Evelyn Rodriguez and Freddy Cuevas, parents of a girl prosecutors say MS-13 killed, wipe away tears during President Trump’s State of the Union speech.
Out sprang members of the violent street gang MS-13, armed with baseball bats.
They attacked three 16-year-old students they suspected of being rivals before driving off. When police spotted the van in the same neighborhood the following afternoon and surrounded it at gunpoint, the MS-13 members were in the midst of trying to abduct a fourth.
“We were going to take him somewhere private and beat him to death,” said Miguel Rivera, 20, according to a Suffolk County indictment.
The Dec. 6 arrests of Rivera and four others thwarted what police say would have been the sixth murder of a Brentwood High School student by MS-13 in less than two years.
But the incident also shook the school for another reason.
All but one of those arrested attended Brentwood, according to Suffolk County police. Three were unaccompanied minors who had been caught at the border and then placed in the community by a federal refugee program.
From New York to Virginia to Texas, schools in areas racked by MS-13 violence are now struggling with a sobering question. What to do when the gang isn’t just in your community, but in your classrooms?
For the past year, the Trump administration has waged a nationwide crackdown on MS-13. Nowhere has this effort been more intense than in Suffolk County, where police say the gang has committed 27 murders since a surge of unaccompanied minors began arriving in 2013.
In his January State of the Union address, Trump recounted the story of Kayla Cuevas and Nisa Mickens, two Brentwood High students killed by MS-13 on Sept. 13, 2016.
“Many of these gang members took advantage of glaring loopholes in our laws to enter the country as unaccompanied alien minors and wound up in Kayla and Nisa’s high school,” the president said as the girls’ parents, who had been invited to watch the speech at the Capitol, wiped away tears.
Faced with an influx of scores of unaccompanied minors and an uptick in gang violence, Brentwood High has been criticized both for doing too little and too much to address the problem.
A $110 million federal lawsuit, filed in December by Kayla’s mother, claims administrators failed to protect her 16-year-old, allowing MS-13 to create an “environment filled with fear within the school.”
Meanwhile, a class-action suit brought by the American Civil Liberties Union against the Trump administration alleges the school went too far, hastily labeling kids as gang members and leading to their wrongful imprisonment.
School officials say they walk a fine line, reporting illegal activity while respecting students’ rights.
“We can see a gang member coming a mile away,” said Carlos Sanchez, safety director for the Brentwood Free Union School District. “The problem is that it’s not against the law to be a gang member, even if they identify themselves as MS.”
‘They failed my daughter’
Located 50 miles from Manhattan’s skyscrapers one way and the Hamptons’ oceanfront estates the other, Brentwood High School serves a community of 60,000 that was once largely Irish and Italian, then Puerto Rican and now nearly half Central American.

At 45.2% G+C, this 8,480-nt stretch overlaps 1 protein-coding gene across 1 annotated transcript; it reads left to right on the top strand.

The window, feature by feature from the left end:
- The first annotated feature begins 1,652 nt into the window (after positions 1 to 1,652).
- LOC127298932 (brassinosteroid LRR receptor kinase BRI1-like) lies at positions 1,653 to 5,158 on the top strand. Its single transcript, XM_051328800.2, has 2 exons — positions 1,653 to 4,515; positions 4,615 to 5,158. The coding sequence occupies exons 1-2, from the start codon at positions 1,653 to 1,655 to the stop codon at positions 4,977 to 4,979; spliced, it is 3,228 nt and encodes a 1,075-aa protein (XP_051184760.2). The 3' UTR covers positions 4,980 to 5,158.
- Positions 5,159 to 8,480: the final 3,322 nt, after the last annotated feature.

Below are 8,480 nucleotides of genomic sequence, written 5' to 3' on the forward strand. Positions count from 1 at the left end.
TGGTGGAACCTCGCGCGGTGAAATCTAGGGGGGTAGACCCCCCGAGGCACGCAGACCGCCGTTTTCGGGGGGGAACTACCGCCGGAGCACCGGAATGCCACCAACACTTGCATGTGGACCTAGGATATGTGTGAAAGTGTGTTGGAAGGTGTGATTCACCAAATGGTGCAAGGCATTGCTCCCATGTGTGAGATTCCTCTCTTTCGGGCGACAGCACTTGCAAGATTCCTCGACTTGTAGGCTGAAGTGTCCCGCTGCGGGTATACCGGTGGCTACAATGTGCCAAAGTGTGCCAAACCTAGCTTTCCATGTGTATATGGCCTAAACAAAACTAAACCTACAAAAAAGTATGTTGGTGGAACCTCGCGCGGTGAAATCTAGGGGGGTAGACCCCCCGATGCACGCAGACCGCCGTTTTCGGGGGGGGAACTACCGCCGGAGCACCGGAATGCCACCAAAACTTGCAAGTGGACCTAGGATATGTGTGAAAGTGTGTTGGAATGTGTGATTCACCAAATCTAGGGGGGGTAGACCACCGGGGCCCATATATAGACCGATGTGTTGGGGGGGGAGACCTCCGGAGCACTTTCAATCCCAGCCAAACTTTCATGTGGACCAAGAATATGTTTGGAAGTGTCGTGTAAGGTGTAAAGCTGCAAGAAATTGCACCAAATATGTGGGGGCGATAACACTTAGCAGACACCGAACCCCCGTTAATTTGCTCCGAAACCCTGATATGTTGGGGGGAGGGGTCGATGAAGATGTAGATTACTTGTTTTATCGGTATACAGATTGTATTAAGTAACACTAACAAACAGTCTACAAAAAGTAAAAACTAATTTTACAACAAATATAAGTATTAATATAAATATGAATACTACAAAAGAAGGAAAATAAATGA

The sprawling school’s corridors are a maze adorned with inspirational messages like “Look for Rainbows” and “Believe and Succeed.” Only a few signs on classroom doors hint at the school’s transformation in recent years.
“I work with and for undocumented students and families,” one reads.
Starting in 2013, thousands of unaccompanied minors — most from Central America — began entering the United States illegally from Mexico each month, many turning themselves in to authorities. More than 200,000 have been detained, screened and then placed with relatives by the Office of Refugee Resettlement. Nearly 5,000 have been sent to Suffolk County.
Schools are required by law to enroll and educate these students. At Brentwood High, the student population soared to 4,500, making it one of the largest high schools in the state.
“We had to open many more classes and hire more teachers,” recalled Wanda Ortiz-Rivera, the school district’s head of bilingual education.
But the challenge went beyond language. Many of the new students were years behind in their education. Some had never gone to school and couldn’t read or write in any language.
Brentwood had long been overwhelmingly Hispanic, but the sudden surge in enrollment led to new tensions.
“There were a lot of Salvadoran people, Salvadoran people we don’t like,” said Mabel Castaño, a friend of Nisa’s and Kayla’s who said she attended Brentwood High for 18 months. “Some of them would say they had family members in MS-13. They’d say, ‘I’m going to get my brother or my uncle or my cousin on you.’ ”
Sanchez, the school district safety director, said MS-13 had long been overshadowed by gangs like the Bloods and Latin Kings.
“The last couple of years, when we had the unaccompanied children coming, that’s when we saw the change,” he said. By providing vulnerable newcomers with a sense of belonging, MS-13 “became a powerhouse.” A deadly one.
First, a former Brentwood student was fatally shot by the gang in November 2015, police say. Then Brentwood students began to go missing. A 15-year-old Ecuadoran named Miguel Garcia-
Moran vanished one February evening.
Two months later, Oscar Acosta, a 19-year-old Salvadoran, left home to play soccer and never returned. And in June 2016, Jose Peña-Hernandez, 18, a suspected MS-13 member, disappeared, too.
Three missing immigrant teens didn’t draw much attention to Brentwood. But that would change with the killings of Kayla Cuevas and Nisa Mickens.
Kayla, a basketball player from a Puerto Rican family, had first clashed with MS-13 two years earlier at Brentwood’s Freshman Center, where gang members spat on her, stole or broke her things and taunted her, according to her mother’s lawsuit.
Things escalated in summer school, when an MS-13 member threatened her with a knife, then continued to attend Brentwood High, the lawsuit says.
“She used to tell me, ‘Ma, they are taking over the school. It’s like they’re everywhere,’ ” said Evelyn Rodriguez, who has become the face of MS-13 victims.